A projectile is shot from the ground at a velocity of #1 m/s# and at an angle of #(7pi)/12#. How long will it take for the projectile to land?

1 Answer
Nov 30, 2017

Answer:

0.198 seconds

Explanation:

The key part of this problem to understand is that it is only the vertical motion of the projectile which matters; assuming the ground is perfectly flat (and not sloped), the horizontal motion only affects how far away from you it lands, not how long it takes to land.

To find the initial vertical velocity, we use the sine trigonometric function according to this formula:

#v_y = v*sin theta#

Our initial velocity is #v = 1 m/s#, and the angle #theta = (7pi)/12#. Substituting these values we find #v_y#:

#v_y = (1 m/s)sin ((7pi)/12) = 0.966 m/s#

As you can see, this vertical velocity is nearly the full initial velocity. This is reasonable, as #(7pi)/12 = 105^o#, which is almost straight up and down.

Now, there are 2 ways to proceed at this point. One way uses the common position formula #y = y_i + v_y t + 1/2 at^2# to solve for #t# when #y = 0#, which requires solving a quadratic equation (can be tricky sometimes).

The other way is to exploit the symmetry of vertical motion under constant acceleration of gravity with no other factors (wind resistance, etc). We know the projectile is going upwards with an initial vertical velocity of #v_y#, and at some time #t# the upward motion will stop, after which time the projectile will begin falling back downwards. This "stopping point" will happen exactly halfway between the starting point and the ending point when the projectile lands again. Thus, all we have to do is find out how long it takes for the projectile to stop moving upwards and double that time.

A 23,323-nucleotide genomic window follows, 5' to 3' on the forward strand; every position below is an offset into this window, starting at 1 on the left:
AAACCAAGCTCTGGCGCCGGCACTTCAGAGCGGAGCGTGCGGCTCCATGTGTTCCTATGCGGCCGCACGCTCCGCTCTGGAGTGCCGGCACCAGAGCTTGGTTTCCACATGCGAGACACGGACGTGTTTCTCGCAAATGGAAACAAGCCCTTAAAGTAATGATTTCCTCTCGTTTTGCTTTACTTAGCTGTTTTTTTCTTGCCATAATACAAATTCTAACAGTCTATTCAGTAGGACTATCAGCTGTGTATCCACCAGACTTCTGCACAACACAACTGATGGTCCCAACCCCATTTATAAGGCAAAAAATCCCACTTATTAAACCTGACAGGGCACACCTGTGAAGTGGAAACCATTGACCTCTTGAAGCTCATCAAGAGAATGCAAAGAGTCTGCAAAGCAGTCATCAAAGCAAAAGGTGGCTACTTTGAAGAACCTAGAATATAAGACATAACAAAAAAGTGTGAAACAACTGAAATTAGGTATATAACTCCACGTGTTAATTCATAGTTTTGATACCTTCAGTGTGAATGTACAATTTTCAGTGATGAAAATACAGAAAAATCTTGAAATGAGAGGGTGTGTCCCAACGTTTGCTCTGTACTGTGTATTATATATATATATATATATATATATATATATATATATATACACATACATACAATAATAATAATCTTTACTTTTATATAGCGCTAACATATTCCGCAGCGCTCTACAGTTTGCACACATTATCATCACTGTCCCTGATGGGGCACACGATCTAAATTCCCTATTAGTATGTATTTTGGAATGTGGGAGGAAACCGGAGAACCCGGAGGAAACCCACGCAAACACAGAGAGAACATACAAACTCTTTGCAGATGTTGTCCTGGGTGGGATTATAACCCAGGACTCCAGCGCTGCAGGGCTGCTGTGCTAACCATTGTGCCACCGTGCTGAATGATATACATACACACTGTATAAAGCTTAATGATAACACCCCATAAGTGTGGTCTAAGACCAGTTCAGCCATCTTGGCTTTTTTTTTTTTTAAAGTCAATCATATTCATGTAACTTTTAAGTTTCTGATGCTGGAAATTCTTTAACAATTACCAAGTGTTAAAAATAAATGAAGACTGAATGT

Use the common velocity formula, with #a = -9.8 m/s^2#, to find when the velocity #v = 0#:

#v = v_y + at#

#0 m/s = 0.966 m/s + (-9.8 m/s^2)t#

#(9.8 m/s^2)t = 0.966 m/s#

#t = (0.966 m//s)/(9.8 m//s^2) = 0.099 s#

It will take 0.099 seconds to stop rising, which means it'll take another 0.099 seconds to fall back down, for a total time in the air of 0.198 s.

Alternative

#y = y_i + v_y t + 1/2 at^2#

#0 = 0 + 0.966t + 1/2 (-9.8)t^2 #

#0 = 0.966t - 4.9t^2#

#4.9t^2 - 0.966t = 0#

#t(4.9t - 0.966) = 0#

#t = 0#

and

#4.9t - 0.966 = 0 => 4.9t = 0.966 => t = 0.197#